In the first chapter of Principles of Quantum Mechanics by R. Shankar, he describes finding the eigenvalues and eigenfunctions of the operator $K=-iD=-i\frac{d}{dx}$. For context, he does this: enter image description here

What I don't understand is how he arrived at $A=1/\sqrt{2\pi}$. It seems to be because (since this is an infinite-dimensional space) we want to normalize to the Dirac delta function, but I don't understand why $$\frac1{2\pi}\int_{-\infty}^\infty e^{-i(k-k')x}dx=\delta(k-k').\tag{*}$$ He doesn't really explain this. How does he normalize it?

  • $\begingroup$ Delta Dirac is a well- defined tempered distribution. As of such, there is for it a well-defined Fourier transformation of a function. $\mathfrak{F}(f(x)) = \delta (k-k')$ $\endgroup$
    – DanielC
    Nov 16 '17 at 11:30
  • $\begingroup$ If your question is just about the normalization of the last formula (*), then it is a pure Mathematics question, explained in Fourier theory. $\endgroup$
    – Qmechanic
    Nov 16 '17 at 11:33
  • $\begingroup$ Ok, I probably don't have the mathematical machinery yet. I will take this for granted for now until later. Thank you. $\endgroup$
    – hddh
    Nov 16 '17 at 11:35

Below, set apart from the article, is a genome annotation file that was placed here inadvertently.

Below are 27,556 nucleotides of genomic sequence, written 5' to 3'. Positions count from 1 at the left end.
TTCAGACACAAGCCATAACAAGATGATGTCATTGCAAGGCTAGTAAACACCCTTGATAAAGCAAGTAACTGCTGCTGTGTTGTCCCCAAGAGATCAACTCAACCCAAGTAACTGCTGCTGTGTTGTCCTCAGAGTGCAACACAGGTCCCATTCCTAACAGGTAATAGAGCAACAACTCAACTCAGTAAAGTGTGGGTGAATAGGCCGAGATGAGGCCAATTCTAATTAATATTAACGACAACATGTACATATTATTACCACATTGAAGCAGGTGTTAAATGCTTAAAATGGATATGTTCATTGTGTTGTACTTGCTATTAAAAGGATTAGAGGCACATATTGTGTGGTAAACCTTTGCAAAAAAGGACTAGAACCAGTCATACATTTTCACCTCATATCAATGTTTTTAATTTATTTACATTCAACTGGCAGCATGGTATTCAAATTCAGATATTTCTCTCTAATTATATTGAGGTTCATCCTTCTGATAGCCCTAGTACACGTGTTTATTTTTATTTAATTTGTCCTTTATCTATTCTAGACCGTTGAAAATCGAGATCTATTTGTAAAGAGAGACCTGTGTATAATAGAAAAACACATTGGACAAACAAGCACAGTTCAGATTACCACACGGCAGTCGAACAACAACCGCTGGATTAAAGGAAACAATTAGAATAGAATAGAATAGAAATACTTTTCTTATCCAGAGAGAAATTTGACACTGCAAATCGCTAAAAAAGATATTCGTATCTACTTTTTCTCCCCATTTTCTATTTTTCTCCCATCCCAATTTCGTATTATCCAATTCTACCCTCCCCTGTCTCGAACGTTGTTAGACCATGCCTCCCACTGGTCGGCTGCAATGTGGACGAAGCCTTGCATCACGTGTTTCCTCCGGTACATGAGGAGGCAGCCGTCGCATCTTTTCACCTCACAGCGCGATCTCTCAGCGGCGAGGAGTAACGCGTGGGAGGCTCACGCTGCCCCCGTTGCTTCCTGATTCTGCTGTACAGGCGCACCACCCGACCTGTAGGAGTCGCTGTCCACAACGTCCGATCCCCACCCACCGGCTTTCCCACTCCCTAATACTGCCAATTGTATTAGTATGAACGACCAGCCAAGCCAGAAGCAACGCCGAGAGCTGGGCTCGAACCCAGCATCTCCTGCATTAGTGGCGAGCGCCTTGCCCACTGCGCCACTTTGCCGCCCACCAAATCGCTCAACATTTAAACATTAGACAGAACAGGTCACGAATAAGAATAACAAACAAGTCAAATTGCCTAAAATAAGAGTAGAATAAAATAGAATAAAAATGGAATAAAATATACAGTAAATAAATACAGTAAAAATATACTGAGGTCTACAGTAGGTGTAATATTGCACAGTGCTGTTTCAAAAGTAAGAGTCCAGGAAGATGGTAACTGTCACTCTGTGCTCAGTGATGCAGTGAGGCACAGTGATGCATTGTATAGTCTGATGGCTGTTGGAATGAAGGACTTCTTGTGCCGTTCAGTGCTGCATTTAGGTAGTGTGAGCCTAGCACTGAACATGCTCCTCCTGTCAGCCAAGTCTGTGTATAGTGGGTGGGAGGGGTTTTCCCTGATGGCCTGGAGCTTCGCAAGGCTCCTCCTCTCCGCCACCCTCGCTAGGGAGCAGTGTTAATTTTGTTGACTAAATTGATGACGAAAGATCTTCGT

For a function $\:f\left(x\right)\:$ the Fourier transform is defined as
\begin{equation} \overset{\boldsymbol{\sim}}{f}\left(s\right)=\dfrac{1}{\sqrt{2\pi}}\int\limits_{\boldsymbol{-}\infty}^{\boldsymbol{+}\infty}\!\!\!f\left(x\right)e^{isx}\mathrm dx \tag{01} \end{equation} This transformation is invertible, that is \begin{equation} f\left(x\right)=\dfrac{1}{\sqrt{2\pi}}\int\limits_{\boldsymbol{-}\infty}^{\boldsymbol{+}\infty}\!\!\!\overset{\boldsymbol{\sim}}{f}\left(s\right)e^{\boldsymbol{-}ixs}\mathrm ds \tag{02} \end{equation}

With $\:f\left(x\right)=\delta\left(x\right)\:$ equation (01) yields \begin{equation} \overset{\boldsymbol{\sim}}{\delta}\left(s\right)=\dfrac{1}{\sqrt{2\pi}}\int\limits_{\boldsymbol{-}\infty}^{\boldsymbol{+}\infty}\!\!\!\delta\left(x\right)e^{isx}\mathrm dx =\dfrac{1}{\sqrt{2\pi}} \tag{03} \end{equation} that is the Fourier transform of the $\:\delta\:$ function is the constant $\:1/\sqrt{2\pi}$ and equation (02) gives \begin{equation} \delta\left(x\right)=\dfrac{1}{\sqrt{2\pi}}\int\limits_{\boldsymbol{-}\infty}^{\boldsymbol{+}\infty}\!\!\!\dfrac{1}{\sqrt{2\pi}}e^{\boldsymbol{-}ixs}\mathrm ds =\dfrac{1}{2\pi}\int\limits_{\boldsymbol{-}\infty}^{\boldsymbol{+}\infty}\!\!\!e^{\boldsymbol{-}ixs}\mathrm ds \tag{04} \end{equation}

There are also other alternative ways to reach this result, for example using expressions of the $\:\delta\:$ function as limit of "proper" functions.


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